2) The spatial structures of macropores (in 3D graphics) were drawn from the stereoradiographs using a personal computer resulting to the visual observation on the spatial continuities of soil pore structures and the calculation of their actual lengths.
3) The coefficient of the permeabilities were calculated by using the fluid velocities and the diameters of the main macropores, respectively, and compared with the values of the permeability tests. Differences were found among the permeability values of the main macropores and of the soils.
The results of this experiment show the importance of a more reliable information on soil macropore structures through the improvement of the experimental procedure.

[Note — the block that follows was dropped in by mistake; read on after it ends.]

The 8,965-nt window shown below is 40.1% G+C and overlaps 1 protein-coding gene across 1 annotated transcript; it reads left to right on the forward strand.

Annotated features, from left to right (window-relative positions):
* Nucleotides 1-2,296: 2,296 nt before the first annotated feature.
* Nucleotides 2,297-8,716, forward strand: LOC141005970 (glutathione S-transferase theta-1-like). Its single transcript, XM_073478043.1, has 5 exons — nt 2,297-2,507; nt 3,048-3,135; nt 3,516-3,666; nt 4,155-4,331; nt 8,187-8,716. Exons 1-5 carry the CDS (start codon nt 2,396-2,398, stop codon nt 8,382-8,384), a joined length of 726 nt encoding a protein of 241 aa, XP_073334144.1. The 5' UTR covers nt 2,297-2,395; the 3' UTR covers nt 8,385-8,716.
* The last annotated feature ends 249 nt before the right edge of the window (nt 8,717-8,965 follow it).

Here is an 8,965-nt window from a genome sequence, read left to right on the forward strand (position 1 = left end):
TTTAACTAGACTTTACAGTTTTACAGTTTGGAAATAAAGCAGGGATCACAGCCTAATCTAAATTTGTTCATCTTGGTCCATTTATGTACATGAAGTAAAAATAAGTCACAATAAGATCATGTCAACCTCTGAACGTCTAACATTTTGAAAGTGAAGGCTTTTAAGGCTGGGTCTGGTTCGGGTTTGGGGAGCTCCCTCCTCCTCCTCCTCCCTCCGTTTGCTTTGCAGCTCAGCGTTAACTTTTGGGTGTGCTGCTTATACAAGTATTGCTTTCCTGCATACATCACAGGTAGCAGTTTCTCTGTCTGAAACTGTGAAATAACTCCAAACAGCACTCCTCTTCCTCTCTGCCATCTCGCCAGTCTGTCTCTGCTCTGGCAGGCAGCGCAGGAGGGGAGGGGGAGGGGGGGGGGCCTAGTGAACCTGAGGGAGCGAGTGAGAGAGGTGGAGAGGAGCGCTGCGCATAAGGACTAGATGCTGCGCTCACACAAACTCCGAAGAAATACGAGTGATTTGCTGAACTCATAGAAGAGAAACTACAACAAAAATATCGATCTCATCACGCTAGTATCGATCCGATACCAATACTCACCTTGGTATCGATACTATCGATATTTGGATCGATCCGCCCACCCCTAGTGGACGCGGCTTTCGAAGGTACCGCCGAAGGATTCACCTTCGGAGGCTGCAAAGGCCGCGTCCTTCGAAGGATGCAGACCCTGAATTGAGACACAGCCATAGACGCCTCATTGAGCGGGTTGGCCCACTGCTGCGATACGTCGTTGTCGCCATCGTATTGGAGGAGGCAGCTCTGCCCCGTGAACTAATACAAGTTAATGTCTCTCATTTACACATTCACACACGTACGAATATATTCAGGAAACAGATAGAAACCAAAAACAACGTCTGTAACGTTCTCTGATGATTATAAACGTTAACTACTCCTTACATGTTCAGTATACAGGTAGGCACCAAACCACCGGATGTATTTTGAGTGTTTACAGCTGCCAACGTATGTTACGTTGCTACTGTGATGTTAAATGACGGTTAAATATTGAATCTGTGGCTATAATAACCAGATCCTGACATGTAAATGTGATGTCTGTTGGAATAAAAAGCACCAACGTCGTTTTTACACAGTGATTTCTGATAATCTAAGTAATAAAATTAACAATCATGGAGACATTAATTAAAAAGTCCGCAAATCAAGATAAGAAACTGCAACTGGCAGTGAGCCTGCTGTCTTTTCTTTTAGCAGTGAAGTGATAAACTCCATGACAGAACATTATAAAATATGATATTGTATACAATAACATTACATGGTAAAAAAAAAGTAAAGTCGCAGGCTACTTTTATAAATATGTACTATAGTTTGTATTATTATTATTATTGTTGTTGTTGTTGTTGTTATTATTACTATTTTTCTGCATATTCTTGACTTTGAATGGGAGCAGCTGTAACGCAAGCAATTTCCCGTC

Differences in soil structure according to land-use and soil properties were examined visually using soft X-ray. Consequently, the following results were obtained.
(1) Differences in paddy field Soil structures in plow layers were different from the subsoil. In the plow layer, unique soil structures were formed in a year after spring puddling. After puddling, pores outside the aggregates were predominant to other structures, but in the lower plow layer, vertical tubular-pores were formed gradually according to rice root penetrating. In the subsoil, tubular-pores were predominant to other structurs and no structural variation was observed in the course of the year.
(2) Differences in soil type In Andosol, the pore diameter was larger than in Gray lowland soils and Brown lowland soils because of its aggregation. In sandy loam, tubular-pore structure was rarely formed because of its single-grained structure.